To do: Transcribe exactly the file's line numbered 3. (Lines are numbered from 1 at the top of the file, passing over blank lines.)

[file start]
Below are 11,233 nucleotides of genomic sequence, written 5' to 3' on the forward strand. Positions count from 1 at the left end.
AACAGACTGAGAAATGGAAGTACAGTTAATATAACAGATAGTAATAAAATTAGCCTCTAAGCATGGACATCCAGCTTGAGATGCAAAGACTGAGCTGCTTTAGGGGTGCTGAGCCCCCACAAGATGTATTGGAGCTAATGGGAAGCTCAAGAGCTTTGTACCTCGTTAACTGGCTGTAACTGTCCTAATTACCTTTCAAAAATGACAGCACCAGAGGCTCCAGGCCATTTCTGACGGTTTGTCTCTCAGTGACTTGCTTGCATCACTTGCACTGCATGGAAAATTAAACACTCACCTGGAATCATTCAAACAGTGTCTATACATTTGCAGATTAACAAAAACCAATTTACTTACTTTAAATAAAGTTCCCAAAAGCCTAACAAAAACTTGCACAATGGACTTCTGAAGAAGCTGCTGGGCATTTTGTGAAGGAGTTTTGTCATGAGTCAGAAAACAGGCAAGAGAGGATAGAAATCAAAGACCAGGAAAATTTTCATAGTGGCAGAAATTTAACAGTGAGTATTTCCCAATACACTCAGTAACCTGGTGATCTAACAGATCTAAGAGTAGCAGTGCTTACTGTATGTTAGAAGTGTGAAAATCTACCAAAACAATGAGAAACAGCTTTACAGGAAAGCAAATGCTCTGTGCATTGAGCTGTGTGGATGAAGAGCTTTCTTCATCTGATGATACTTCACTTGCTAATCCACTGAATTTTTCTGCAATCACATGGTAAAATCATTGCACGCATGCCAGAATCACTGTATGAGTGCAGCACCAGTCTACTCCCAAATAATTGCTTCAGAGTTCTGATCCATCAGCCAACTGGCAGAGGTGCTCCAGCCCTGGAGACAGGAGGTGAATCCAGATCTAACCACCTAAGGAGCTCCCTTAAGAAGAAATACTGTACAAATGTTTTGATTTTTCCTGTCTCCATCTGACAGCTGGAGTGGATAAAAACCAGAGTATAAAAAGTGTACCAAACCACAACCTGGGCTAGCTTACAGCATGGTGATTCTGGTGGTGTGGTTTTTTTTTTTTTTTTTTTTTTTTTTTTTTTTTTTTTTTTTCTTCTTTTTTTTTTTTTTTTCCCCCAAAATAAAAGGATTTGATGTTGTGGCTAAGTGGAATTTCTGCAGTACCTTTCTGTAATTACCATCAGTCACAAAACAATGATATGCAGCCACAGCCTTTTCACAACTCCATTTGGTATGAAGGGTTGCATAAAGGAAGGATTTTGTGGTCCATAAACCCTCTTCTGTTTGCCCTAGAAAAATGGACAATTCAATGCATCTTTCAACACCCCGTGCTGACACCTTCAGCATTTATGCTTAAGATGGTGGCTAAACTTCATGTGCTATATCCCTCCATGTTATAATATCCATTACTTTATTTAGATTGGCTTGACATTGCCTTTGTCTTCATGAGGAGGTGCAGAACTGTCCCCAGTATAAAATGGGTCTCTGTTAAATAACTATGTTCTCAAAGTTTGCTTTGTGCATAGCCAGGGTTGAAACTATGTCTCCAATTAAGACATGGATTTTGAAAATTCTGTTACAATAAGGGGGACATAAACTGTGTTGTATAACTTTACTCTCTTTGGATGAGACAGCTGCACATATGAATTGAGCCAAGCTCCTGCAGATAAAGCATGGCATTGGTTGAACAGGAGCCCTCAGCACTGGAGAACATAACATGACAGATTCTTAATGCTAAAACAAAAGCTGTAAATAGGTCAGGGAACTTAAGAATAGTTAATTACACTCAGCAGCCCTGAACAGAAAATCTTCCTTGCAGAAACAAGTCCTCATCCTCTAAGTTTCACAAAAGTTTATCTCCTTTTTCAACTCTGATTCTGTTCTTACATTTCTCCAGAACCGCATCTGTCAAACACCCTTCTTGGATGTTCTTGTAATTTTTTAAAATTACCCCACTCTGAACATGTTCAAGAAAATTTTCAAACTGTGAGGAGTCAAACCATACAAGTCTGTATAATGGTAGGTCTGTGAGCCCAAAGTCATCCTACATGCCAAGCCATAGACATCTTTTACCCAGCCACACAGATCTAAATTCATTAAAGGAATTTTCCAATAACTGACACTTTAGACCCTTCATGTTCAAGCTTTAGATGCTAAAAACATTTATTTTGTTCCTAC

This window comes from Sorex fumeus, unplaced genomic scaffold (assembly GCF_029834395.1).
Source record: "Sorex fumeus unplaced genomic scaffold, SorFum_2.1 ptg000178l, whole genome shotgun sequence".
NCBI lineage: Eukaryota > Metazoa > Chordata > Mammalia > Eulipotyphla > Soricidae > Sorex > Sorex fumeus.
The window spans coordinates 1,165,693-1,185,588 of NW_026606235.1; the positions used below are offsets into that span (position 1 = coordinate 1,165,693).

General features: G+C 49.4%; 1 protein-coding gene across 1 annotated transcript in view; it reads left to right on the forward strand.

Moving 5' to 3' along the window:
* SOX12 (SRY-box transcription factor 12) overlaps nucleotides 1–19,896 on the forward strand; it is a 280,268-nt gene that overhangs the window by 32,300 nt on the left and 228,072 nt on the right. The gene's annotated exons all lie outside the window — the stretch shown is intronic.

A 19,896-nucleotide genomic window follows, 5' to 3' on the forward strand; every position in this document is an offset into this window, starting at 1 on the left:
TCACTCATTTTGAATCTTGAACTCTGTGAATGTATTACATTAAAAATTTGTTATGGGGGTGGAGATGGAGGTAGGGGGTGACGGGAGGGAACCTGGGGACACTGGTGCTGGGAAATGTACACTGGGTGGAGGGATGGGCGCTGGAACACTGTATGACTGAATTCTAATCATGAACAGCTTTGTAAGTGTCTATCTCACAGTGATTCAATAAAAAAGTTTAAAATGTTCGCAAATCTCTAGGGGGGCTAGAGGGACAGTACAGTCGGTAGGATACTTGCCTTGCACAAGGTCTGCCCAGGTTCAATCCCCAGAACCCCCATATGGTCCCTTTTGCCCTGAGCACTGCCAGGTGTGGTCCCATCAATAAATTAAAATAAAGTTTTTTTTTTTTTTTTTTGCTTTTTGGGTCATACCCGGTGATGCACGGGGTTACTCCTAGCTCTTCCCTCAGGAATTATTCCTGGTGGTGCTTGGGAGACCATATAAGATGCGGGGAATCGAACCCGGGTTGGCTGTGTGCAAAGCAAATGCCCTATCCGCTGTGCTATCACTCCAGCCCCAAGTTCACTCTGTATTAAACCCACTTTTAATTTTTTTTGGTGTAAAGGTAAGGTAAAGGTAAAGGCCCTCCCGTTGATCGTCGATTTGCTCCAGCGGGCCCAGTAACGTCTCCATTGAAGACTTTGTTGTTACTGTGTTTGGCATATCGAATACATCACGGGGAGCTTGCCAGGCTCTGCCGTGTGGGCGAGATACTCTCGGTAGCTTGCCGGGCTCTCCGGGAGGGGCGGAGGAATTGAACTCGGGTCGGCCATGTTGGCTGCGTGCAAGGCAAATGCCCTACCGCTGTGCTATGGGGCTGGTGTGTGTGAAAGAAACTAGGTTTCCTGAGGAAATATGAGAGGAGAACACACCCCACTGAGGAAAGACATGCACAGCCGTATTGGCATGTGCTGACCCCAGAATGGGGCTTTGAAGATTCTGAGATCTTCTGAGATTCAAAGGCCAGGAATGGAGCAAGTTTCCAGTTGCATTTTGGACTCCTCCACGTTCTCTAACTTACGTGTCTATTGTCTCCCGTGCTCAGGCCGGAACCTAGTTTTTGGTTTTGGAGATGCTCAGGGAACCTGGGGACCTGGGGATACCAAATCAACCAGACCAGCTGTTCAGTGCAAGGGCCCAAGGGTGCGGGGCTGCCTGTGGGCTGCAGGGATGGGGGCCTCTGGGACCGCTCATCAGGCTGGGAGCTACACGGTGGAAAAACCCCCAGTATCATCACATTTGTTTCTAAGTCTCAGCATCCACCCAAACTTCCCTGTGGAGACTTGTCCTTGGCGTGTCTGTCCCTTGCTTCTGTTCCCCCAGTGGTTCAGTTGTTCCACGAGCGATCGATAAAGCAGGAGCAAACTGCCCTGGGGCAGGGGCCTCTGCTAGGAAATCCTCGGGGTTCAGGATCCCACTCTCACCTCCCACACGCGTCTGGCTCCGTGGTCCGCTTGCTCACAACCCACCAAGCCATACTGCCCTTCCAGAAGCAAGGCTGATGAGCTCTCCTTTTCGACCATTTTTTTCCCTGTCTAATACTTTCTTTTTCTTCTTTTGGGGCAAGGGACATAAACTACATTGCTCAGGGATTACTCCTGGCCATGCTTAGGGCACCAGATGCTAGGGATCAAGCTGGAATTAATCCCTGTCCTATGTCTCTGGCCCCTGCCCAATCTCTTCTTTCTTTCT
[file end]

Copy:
This window comes from Sorex fumeus, unplaced genomic scaffold (assembly GCF_029834395.1).